If you’re a Turkish journalist, take a shower before you go to bed
As I sat down to write, I was still struggling to come to terms with the detention of my colleague Ahmet Şık by Turkish police without any explanation. He was denied his right to speak to his lawyer. Shortly after, state-run Anatolian Agency published a story claiming he was detained on grounds of spreading terror propaganda plus insulting the republic, its judiciary, its military and its police in his tweets.
I was together with Ahmet just hours before his detention at a solidarity event organized by the “I am a journalist” initiative to send greetings for New Year’s to jailed journalists who are barred from even receiving letters. It was heartening to see so many journalists from quite different backgrounds could still come together for a showdown amid the open threats that our profession has been facing in recent years.
When I came home from the event, two separate conversations were echoing in my head. One colleague had said, “These days I take a shower every night before I go to bed so that if I get arrested early in the morning my hair will at least survive the days under detention.” And the other had asked whether publicly underlining our position of rejecting the injustices that are imposed on our colleagues would simply be taken as an open invitation for more arrests from our crowd. Sadly, it did not take very long to prove her concerns.
Regardless of whoever controls it, the habit of the Turkish state to define the limits of journalism has not changed over the decades. Ahmet Şık was jailed as part of the controversial Oda TV case in 2011 for writing an investigative book on Fethullah Gülen’s secret agenda inside the state titled “The Imam’s Army.” Gülenists who were holding the key posts inside the judiciary and police at the time did not have a hard time convincing the ruling Justice and Development Party (AKP) that Ahmet was working as part of a plot against the government. Five years later, Turkish police, whose main task since the failed coup of July 15 is to hunt the Gülenists inside the state, rounds up Ahmet Şık who has done nothing but journalism to decipher the dark side of the Gülenists.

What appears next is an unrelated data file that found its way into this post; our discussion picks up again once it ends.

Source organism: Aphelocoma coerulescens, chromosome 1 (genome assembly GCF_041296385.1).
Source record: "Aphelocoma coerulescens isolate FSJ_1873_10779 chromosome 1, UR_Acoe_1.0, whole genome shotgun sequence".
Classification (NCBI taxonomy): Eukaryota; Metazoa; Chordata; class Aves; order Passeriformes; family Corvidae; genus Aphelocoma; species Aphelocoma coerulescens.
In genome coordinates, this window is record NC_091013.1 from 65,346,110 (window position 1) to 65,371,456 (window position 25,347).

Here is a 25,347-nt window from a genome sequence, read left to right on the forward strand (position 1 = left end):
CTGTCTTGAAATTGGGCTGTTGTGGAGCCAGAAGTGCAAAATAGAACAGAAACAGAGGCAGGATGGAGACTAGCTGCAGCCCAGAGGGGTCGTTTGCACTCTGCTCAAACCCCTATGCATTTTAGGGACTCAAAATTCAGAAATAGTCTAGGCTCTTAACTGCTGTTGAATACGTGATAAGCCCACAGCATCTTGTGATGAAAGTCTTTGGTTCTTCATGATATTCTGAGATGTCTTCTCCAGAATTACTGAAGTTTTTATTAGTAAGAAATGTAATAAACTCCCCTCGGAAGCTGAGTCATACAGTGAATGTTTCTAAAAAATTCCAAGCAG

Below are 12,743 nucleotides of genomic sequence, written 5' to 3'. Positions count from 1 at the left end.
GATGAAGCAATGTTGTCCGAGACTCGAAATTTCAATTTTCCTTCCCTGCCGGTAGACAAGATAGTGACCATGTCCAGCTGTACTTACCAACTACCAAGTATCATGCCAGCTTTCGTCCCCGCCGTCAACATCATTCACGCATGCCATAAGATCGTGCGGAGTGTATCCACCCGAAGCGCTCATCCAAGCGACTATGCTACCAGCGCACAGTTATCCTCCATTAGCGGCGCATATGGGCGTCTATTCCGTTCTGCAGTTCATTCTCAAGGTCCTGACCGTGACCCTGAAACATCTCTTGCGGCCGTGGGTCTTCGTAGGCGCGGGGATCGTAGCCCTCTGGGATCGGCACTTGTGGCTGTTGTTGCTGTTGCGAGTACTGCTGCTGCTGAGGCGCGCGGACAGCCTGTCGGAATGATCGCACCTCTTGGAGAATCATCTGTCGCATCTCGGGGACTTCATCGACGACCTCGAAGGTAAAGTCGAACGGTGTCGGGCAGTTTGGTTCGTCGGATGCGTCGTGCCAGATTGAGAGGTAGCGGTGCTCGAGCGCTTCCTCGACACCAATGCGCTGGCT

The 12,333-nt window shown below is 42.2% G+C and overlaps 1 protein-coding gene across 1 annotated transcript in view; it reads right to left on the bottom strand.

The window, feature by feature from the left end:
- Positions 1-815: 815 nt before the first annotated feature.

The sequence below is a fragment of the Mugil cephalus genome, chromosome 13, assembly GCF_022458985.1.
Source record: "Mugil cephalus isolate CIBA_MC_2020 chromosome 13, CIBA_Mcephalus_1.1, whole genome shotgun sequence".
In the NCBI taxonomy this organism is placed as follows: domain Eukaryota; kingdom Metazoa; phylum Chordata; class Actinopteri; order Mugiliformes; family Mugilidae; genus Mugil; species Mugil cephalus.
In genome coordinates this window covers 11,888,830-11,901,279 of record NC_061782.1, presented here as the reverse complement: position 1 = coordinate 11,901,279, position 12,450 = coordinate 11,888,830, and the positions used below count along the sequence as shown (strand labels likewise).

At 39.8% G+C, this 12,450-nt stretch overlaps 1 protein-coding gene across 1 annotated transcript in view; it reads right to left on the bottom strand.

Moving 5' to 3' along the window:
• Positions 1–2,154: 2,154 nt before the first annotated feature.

What a pleasant way to express gratitude!
In fact, Şık’s detention came a few days after the Turkish Interior Ministry proudly announced that the fight against terrorism was being carried out with determination, with 10,000 people being investigated on suspicion of using social media to support terrorism or insult government officials.
This means that you do not need to be a journalist to face the risk of imprisonment for expressing your views. If you are a social media pro, you really do need to watch out. Nowadays, any criticism you write in terms of the lack of security measures at home or the failure of some government policies in Syria could be interpreted as terror propaganda and before you know it, you might find yourself in the same basket as terror organizations.
And if you are not on social media at all, this does not automatically save you from trouble either. Just remember how the tea maker at daily Cumhuriyet’s office in Istanbul was arrested for insulting the president just because, in a trivial chat, he said that he would not serve the head of state any tea if given the opportunity to do so.
As we are preparing to bid farewell to 2016 with resentment, I fear 2017 has the potential to further eradicate freedom of thought and freedom of expression from the public scene in Turkey. I can only hope that we will still find the courage to fight the uniformity of values that is being imposed upon us with ferocity.